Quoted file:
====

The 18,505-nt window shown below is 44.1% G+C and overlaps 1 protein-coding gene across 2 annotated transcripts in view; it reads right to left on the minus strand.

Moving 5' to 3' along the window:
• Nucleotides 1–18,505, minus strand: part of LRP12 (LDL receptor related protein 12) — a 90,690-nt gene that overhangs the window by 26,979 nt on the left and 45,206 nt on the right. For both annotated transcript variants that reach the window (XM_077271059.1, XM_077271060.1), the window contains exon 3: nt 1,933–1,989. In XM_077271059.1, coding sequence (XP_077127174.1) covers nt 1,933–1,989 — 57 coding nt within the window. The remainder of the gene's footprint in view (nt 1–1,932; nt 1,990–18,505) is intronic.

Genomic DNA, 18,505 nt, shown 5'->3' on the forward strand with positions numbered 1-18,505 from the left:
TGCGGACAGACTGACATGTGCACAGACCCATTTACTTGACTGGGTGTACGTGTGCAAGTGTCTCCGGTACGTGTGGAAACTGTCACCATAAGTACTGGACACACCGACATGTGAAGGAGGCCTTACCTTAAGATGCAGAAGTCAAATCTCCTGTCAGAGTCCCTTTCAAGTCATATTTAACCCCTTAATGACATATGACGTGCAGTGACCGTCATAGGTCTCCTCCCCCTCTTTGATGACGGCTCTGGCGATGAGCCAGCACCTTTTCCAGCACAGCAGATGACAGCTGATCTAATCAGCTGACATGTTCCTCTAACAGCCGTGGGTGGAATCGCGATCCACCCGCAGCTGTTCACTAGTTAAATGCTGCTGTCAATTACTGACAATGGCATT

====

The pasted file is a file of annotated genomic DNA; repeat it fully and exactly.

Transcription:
The 18,505-nt window shown below is 44.1% G+C and overlaps 1 protein-coding gene across 2 annotated transcripts in view; it reads right to left on the minus strand.

Moving 5' to 3' along the window:
• Nucleotides 1–18,505, minus strand: part of LRP12 (LDL receptor related protein 12) — a 90,690-nt gene that overhangs the window by 26,979 nt on the left and 45,206 nt on the right. For both annotated transcript variants that reach the window (XM_077271059.1, XM_077271060.1), the window contains exon 3: nt 1,933–1,989. In XM_077271059.1, coding sequence (XP_077127174.1) covers nt 1,933–1,989 — 57 coding nt within the window. The remainder of the gene's footprint in view (nt 1–1,932; nt 1,990–18,505) is intronic.

Genomic DNA, 18,505 nt, shown 5'->3' on the forward strand with positions numbered 1-18,505 from the left:
TGCGGACAGACTGACATGTGCACAGACCCATTTACTTGACTGGGTGTACGTGTGCAAGTGTCTCCGGTACGTGTGGAAACTGTCACCATAAGTACTGGACACACCGACATGTGAAGGAGGCCTTACCTTAAGATGCAGAAGTCAAATCTCCTGTCAGAGTCCCTTTCAAGTCATATTTAACCCCTTAATGACATATGACGTGCAGTGACCGTCATAGGTCTCCTCCCCCTCTTTGATGACGGCTCTGGCGATGAGCCAGCACCTTTTCCAGCACAGCAGATGACAGCTGATCTAATCAGCTGACATGTTCCTCTAACAGCCGTGGGTGGAATCGCGATCCACCCGCAGCTGTTCACTAGTTAAATGCTGCTGTCAATTACTGACAATGGCATT